12pm - Barney refusing to come out from behind the shed – eating another snail.
1pm - Hanging the washing out but Barney started charging and chasing me, retreated inside.
2pm - Second walk of the day – quick walk around the block - all calm, met no dogs.









Barney & Yogi, perfect examples for socialising other dogs

I had already attended a village hall puppy class with Barney however, after only a few sessions his behaviour seemed to get worse and not better! At around the same time I met a fellow dog walker who recommended Sara. I gave her a call and since then we have not looked back.

Once Sara established what we wanted and what Barney needed we were given a training programme to implement and follow. Barney went from strength to strength. He stopped eating snails and very quickly understood the boundaries Sara set.

Now he is 18 months old and is joining us on trips to the seaside and family camping holidays. Following Sara’s techniques means that we can take Barney into dog friendly cafés and pubs, where he now understands to lie down and stay on his towel. Sara’s Saturday training classes have taught Barney to socialise. We can now enjoy walks on Sudbury meadows with confidence, knowing that we are in control of him and he's happy to listen to us. Sara’s training philosophy embraces “family”. My eldest daughter has soaked up Sara’s advice and guidance so Barney has no choice but to stay on task. My youngest daughter, who happens to have Down-Syndrome, enjoys nothing better than to train Barney in the garden following precisely the obedience training Sara promotes in her classes. I have watched as Jesse’s confidence grows and her bond with Barney deepen.


Barnie in the sea.jpg

3pm - Friend ‘called in’ and promptly left after Barney spent the time jumping on her.
5pm - Son popped around with his girlfriend, Barney ate her shoe!
6pm - Barney won’t come in from the garden, on a snail trail.
7pm - Last walk of the day, Barney met a few dogs – no one was impressed
8pm - Barney settled, went for a bath…24 sausage rolls disappeared from the kitchen! 
9pm - Barney running like a lunatic around the living room, have to hold his collar to stop him.
10pm - Barney chewing my arm, my dressing gown, I am going to bed for a rest!!

I was well aware this unruly pup was growing up fast and I now had an out of control, very strong dog. 

Barney was out of control

At 14 months old Barney was the perfect example of good behaviour, both indoors and out so, we got another dog! A 15 month old yellow lab called Yogi, who did not make it through training for Guide Dogs for the Blind, due to his nervous traits.  Of course, now he is training, using Sara's behaviour techniques, that have become second nature to us. He crosses the road confidently, enjoys agility and follows Barneys balanced lead. I am so very grateful to Sara for what she has done for my family. Sara is only a text or phone call away and ready to chat at the end of sessions over any blips we have had. Words alone cannot do her justice – if you and your dog are in need of assistance I wholeheartedly recommend Sara.



Sue is an experienced breeder of Wolfhounds,  over the years competing and winning at many shows around the country.  However, her vet advised her to talk to me when Martine was 10 months old as she was very shy of people.  At her early shows Martine would react to the judges trying to avoid them and ultimately avoiding being placed.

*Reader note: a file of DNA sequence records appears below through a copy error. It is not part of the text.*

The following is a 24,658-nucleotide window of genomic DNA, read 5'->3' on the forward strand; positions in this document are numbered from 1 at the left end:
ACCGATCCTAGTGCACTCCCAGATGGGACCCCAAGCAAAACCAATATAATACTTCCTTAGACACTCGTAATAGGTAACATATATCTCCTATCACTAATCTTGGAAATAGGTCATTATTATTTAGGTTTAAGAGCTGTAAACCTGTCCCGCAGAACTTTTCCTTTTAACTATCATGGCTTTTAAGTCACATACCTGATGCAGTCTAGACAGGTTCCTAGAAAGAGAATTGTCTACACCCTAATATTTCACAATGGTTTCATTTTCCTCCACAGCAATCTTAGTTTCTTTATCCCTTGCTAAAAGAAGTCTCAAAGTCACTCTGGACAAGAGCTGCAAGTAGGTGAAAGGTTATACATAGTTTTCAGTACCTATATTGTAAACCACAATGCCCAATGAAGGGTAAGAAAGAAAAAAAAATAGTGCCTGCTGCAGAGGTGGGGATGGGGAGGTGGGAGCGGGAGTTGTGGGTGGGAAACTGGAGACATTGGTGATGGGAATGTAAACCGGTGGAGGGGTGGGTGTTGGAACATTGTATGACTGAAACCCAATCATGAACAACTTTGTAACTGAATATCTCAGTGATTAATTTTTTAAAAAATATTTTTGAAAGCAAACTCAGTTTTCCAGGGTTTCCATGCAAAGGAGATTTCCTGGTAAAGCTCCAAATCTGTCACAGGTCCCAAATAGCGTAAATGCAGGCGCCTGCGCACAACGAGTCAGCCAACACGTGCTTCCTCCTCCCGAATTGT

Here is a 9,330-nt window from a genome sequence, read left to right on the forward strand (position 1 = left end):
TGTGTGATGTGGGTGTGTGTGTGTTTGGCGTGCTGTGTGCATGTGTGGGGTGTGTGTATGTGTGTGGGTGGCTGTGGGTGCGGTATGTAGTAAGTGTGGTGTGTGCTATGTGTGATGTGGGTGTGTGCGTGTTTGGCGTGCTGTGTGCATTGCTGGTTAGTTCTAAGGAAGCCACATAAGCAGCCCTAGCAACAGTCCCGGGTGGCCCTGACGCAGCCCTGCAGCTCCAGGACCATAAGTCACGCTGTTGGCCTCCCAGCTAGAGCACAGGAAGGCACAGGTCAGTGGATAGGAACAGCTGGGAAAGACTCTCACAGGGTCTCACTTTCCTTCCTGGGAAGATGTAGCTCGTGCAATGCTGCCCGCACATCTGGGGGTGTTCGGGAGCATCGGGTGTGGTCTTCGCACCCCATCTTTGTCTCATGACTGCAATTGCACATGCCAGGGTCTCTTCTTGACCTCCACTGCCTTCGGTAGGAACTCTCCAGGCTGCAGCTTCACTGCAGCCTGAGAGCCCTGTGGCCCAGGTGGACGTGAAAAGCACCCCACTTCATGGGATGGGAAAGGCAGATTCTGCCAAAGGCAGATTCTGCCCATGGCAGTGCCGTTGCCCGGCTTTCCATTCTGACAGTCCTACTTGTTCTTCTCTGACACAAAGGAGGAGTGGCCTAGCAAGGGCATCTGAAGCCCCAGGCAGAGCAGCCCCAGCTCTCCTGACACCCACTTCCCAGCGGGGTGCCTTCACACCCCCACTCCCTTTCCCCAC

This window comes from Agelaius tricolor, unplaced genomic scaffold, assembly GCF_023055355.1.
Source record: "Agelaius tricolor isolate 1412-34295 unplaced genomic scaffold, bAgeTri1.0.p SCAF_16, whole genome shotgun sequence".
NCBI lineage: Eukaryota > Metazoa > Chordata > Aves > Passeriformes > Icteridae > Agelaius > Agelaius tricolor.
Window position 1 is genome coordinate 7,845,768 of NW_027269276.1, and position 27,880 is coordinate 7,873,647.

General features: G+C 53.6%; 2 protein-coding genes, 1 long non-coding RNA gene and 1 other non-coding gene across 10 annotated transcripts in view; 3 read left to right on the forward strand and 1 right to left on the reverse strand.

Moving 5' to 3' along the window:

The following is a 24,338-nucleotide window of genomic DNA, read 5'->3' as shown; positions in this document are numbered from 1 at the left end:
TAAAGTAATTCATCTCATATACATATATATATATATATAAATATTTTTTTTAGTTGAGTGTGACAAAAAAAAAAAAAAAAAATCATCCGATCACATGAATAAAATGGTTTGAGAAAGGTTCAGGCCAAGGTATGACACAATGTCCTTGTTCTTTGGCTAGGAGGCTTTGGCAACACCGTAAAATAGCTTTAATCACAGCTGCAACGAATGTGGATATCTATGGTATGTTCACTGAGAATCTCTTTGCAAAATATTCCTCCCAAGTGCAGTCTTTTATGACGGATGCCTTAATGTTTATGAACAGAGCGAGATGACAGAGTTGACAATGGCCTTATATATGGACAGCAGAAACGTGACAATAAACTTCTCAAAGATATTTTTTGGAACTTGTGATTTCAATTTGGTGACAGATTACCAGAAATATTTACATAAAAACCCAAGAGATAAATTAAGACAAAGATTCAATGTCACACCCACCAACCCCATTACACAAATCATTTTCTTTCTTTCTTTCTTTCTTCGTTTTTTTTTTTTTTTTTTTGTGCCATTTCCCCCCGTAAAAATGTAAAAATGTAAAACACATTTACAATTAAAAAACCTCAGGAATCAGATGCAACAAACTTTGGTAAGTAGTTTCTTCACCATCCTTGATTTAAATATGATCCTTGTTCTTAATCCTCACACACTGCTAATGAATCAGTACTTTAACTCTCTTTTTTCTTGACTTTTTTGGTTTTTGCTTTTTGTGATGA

From the very start everyone loved having Martine attending the classes at Lead the Way, it's not often you see the wolfhound breed.  I started to judge Martine on a weekly basis, approaching her from all sides, progressing to using props…. with a hat on, coat etc. When she was comfortable with that we progressed to others in the group, male and female and it wasn’t long before Martine could hold a perfect standing position whilst being handled and checked by whoever approached her.

At the age of 2yrs old, Martine went on to qualify for and come second in her class at Crufts.  We look forward to seeing how she does at future shows.


Gallahad another of Sue’s wolfies was showing signs of poor breathing, he was petrified of traveling and would refuse to get into her van to get to the vets for a much needed lung scan. With lots of daily practice, Sue and I worked at making her vehicle a comfortable place for Galahad to be. In a relatively short time Sue was able to get Gallahad to the vets to get a very reassuring scan and the right medication to enable him to return to good health.  Such good health in fact he and Martine went on to produce 11 puppies 6 months later. Of course, those puppies Sue kept started coming to the social classes as soon as they were old enough and with the same confidence Martine gained, are winning open shows and earning their own place at Crufts.

Sue & Wolfie final (300 x 400).jpg
Wolfie final (300 x 420).jpg



I was asked if I would be interested in training a 7 month old deaf dog.  I love a challenge and couldn't wait to get started.  My first visit to his home was to address how to get Alfie to focus around the home and to stop giving his owners the run around.

We established Alfie is totally deaf and we spoke about how to use a long line to enforce commands and to use rewards for focusing and checking in on his owners more frequently.  John and the family increased Alfie's walks and started social agility at my field. 

At first agility was hilarious all Alfie wanted to do was run and play with other dogs and not come back.  There is no point calling a deaf dog! Our dancing and waving of arms just made us look mad to the rest of the group and I am sure no one else had the faith I had in Alfie's ability to learn and respond.

Alfie new (300 x 244).jpg

Little by little using a guideline, Alfie would complete the agility course laid out and every now and again we would let him off and maybe get him to complete 1 or 2 jumps before he gave us the run around.

Jump to 5 months later and to everyone's amazement Alfie progressed to completing his first 20 obstacle agility course, off lead, following his owners hand signals and although he couldn’t hear it he could see everyone cheering at how far he has come.  He continues to build good focus skills and loves meeting his doggy friends at his weekly class and is now off lead on all his walks with his owners.